I still hadn’t really seen the greater resolution in action, so I decided to pull up the same site on both the iPad2 and iPad3, capture screen shots, and compare them side-by-side. And this is where the difference becomes very clear. Below you see a portion of the screen captures side by side, slightly magnified. On the iPad2 (left) you clearly see pixels and on the iPad3 you don’t.

To give you an idea of the difference, a screen capture image on the iPad2 is 401KB and on the iPad3 it is 1.3MB. On the portion compared above, the iPad2 captured image is magnified to 400% and the iPad3 to 200%.

Is the iPad3 faster or more powerful than the iPad2? Maybe, I’m not really sure yet. The one area of performance testing I investigated was web browser speed. I visited on both iPads expecting faster results on the newer generation in areas such as JavaScript execution. To my surprise, they scored nearly identically and I ran the comparisons several times to be sure.

Calculate 14.03
Store 30.57
Render 2.51
Overall score 47.11

Calculate 14.03
Store 32
Render 2.61
Overall score 48.64

I have the 4G option on the iPad3, and was curious to see what that would be like. After turning off my WiFi and enabling the 4G, I tried surfing the web for awhile and was quite pleased (astonished, really) at how fast the response was. It felt just like my broadband DSL.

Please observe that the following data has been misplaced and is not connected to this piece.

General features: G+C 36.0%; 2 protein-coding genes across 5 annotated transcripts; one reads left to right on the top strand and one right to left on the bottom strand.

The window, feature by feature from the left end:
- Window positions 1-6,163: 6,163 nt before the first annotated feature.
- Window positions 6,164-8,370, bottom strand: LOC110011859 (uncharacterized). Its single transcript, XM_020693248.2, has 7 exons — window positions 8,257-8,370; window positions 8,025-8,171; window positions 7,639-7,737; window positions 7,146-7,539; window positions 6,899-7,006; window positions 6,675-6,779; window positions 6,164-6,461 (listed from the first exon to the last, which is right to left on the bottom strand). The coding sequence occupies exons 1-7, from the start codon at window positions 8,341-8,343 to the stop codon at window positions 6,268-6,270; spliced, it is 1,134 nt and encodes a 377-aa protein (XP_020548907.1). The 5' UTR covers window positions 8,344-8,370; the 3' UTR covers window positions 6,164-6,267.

The iPad3 has a nice dictation feature. When the keyboard is displayed, there’s a microphone butter for voice entry. It does a fairly good job of interpreting speech—it went from fair to excellent when I made a point of enunciating clearly.

However, the iPad3 performs its speech processing  by going over the Internet to Apple’s back end from what I understand, and that seemed to get very slow at times—perhaps because lots of people were trying out the feature today.

A first impression review is just that—a first impression. I’m sure I’ll notice lots of other things as I use the device more. If you haven’t had an iPad, or are using a first-generation iPad, you’ll be amazed and delighted with the iPad3. If you’re going from an iPad2 to an iPad3, you’ll find an awful lot of familiarity. You’ll certainly appreciate the display and (if you opt for it) 4G LTE—but it won’t feel like a major new generation to you. That’s not to say the iPad3 isn’t magical—it is—but much of the magic was also in the iPad2.


Anonymous said...

Great round up and discussion. I was searching for a nice comparison, by a real-life person, of the iPad 2 vs. the new iPad and you've provided it!

You are just about the only reviewer on the web who has provided a reasoned, calm, moderate take on the new iPad. Everyone else is gushing, gushing and waxing rhapsodically over the display--as if suddenly the images and text were crystal clear and the old ones fuzzy and blurry.

You, on the other hand, wisely noted that, at first glance, they seem much the same.